In January, Moviefone was invited to the set to see Carell and Buscemi in action. The duo played out a scene in which their female assistant quits and Olivia Wilde's character is reluctantly recruited mid-act to take her place. As anyone who's seen the closing credits of "Date Night" knows, Carell likes to do numerous takes, so he and Buscemi did the scene over and over (and over) again.
Then, in resplendent, red-velvet costume, Carell took a break to talk to reporters and revealed his anxiety about casting James Gandolfini and Buscemi, how his chest-baring outfit made him feel "extremely sexy," and the key ingredient to "Wonderstone" that may or may not have been stolen from Tina Fey.
Moviefone: You did a stunt 100 feet off the ground on the very first day of shooting. Was that scary? Steve Carell: It was a little bit scary. It takes time to get used to being up that high. It wasn't so much the height as the fact that the bottom is Plexiglass and you could look down 50, 60, 70 feet. There's something disconcerting about that. I know at the Grand Canyon they have that Plexiglass walkway that you can look down. I think some of the casinos [in Las Vegas] have the same type of thing. If you have a fear of heights, it's a little disconcerting. After a while, though, you get used to it. Like anything, you start to trust it.
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What was the inspiration for this costume? Was it Siegfried and Roy? I know [costume designer Dayna Pink] liked the velvet and she liked the colors. She thought the rhinestones would really pick up the light on stage. I don't think it's necessarily a Siegfried and Roy look. That might be the archetype that people will go to but it's more of an '80s or '90s costume that this character thinks never went out of style. I think the character thinks it makes him look sexy. That's why he's still in it after all these years.
How do you feel in it? Extremely sexy. My agent came today and she couldn't keep her eyes off me. She's seeing a completely new person. I wear it on weekends. I wear it to my wife's delight.
How long have you been looking to wear your own necklaces in a movie? Finally! Finally, I get to wear some of my own. I actually don't own any gold-colored jewelry so it's extremely odd to be wearing anything gold, let alone 18 pounds of gold. But it changes the way you feel. Wearing this much jewelry definitely changes how you carry yourself as well as the open-chested, tight pants look of it all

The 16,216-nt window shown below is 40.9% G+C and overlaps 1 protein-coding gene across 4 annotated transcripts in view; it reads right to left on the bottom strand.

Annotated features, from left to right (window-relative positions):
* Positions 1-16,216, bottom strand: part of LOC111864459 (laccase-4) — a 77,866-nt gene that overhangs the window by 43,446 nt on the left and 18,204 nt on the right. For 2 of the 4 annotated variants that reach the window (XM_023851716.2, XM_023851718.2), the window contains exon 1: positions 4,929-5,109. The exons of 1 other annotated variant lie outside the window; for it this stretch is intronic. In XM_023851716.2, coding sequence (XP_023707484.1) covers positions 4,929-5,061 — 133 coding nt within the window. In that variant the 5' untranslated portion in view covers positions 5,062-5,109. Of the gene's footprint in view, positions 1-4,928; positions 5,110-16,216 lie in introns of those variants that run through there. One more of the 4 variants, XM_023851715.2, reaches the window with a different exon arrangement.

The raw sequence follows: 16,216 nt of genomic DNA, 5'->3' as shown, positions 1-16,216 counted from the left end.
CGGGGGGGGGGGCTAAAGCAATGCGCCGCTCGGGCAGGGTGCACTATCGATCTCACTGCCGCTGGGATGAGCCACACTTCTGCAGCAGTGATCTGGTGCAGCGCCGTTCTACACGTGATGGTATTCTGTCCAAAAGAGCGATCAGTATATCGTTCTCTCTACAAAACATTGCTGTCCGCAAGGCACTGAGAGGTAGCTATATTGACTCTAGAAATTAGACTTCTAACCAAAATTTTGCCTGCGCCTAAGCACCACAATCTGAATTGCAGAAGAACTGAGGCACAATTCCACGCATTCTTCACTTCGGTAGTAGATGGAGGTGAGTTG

You seem to improvise a lot of your lines Buscemi. There's been a lot of play and a lot of invention. It's always great because you get it as scripted and that's always of value. But you never know what else you're going to find if you have time to play a little bit and see what else is out there. Steve Buscemi is hilarious. He's really, really good with improv. It's fun to go back and work with him.
What made you think of Buscemi for this part? The part has a sort of innocence and a naivete. He's very kind and a very generous soul. He's a great actor, apart from anything else. He could play every part in this movie and be fantastic at it. But he just seemed exactly right. And man, is he funny. He's just so good. He's real. He makes very specific and clean choices. I'm a huge admirer.
What about playing off Jim Carrey? Oh my gosh. Talk about a fertile mind. That guy could do fifty takes and they could all be completely different. It really is an abundance of riches. You don't know which one to choose because [each] one is just different and equally funny. He supplies you with so many different variations. It's sort of an editor's dream. He's completely committed, too. He was doing things -- physical things -- that didn't seem human to me and he was doing them in a practical manner with no special effects. It was all him. It was all just his own commitment to the part.
As a producer, did you have the ability to sort of skip over traditional channels and just call James Gandolfini to ask him if he wanted to do it? No, we went through all the channels. It's not like I have James Gandolfini on speed dial. It's fun, though, because there's all these people that I idolize and respect. Alan Arkin, as far as I'm concerned, I always want to be in movies with him. This is the third time I've been able to [do a film with him]. I am, frankly, always looking for opportunities to work with him. He's the greatest guy ever and one of my idols.
You look at someone like Steve Buscemi or James Gandolfini, and they're just people I admire so highly. I would be too nervous to call them on the phone and say, "Hey, you want to be in this movie?" You just sort of cross your fingers and hope they like the script. When they did, I remember seeing Steve for the first time. He was so giddy about it. He couldn't wait. They actually postponed "Boardwalk Empire" by a couple of weeks so that he could fit it all in his shooting schedule. He was really, really committed to doing it. I just had the best time.
What's it like working with veteran "30 Rock" director Don Scardino, who's making his feature debut with "Wonderstone"? He sets the tone completely. Everybody loves him and everybody respects him. That comes from his sense of respect for everybody else. The cast and the crew. Everybody. He creates a really positive, fun environment. He knows what he wants. He has a great eye. He's very efficient. He's good. He knows how to move things along and make his day. He's great. He's just fun. He's incredibly positive. He came in Friday and had watched a bunch of footage and was just so ebullient. He was glowing about what he'd seen so far. He was so happy. It's pervasive. You really feel how genuine he is.
What did Tina [Fey] tell you about him? I emailed her and said, "What's your take on Don? You know him." She said, "Don is the best." And I think she was mad that we stole him. He is, though. He's doing the best job.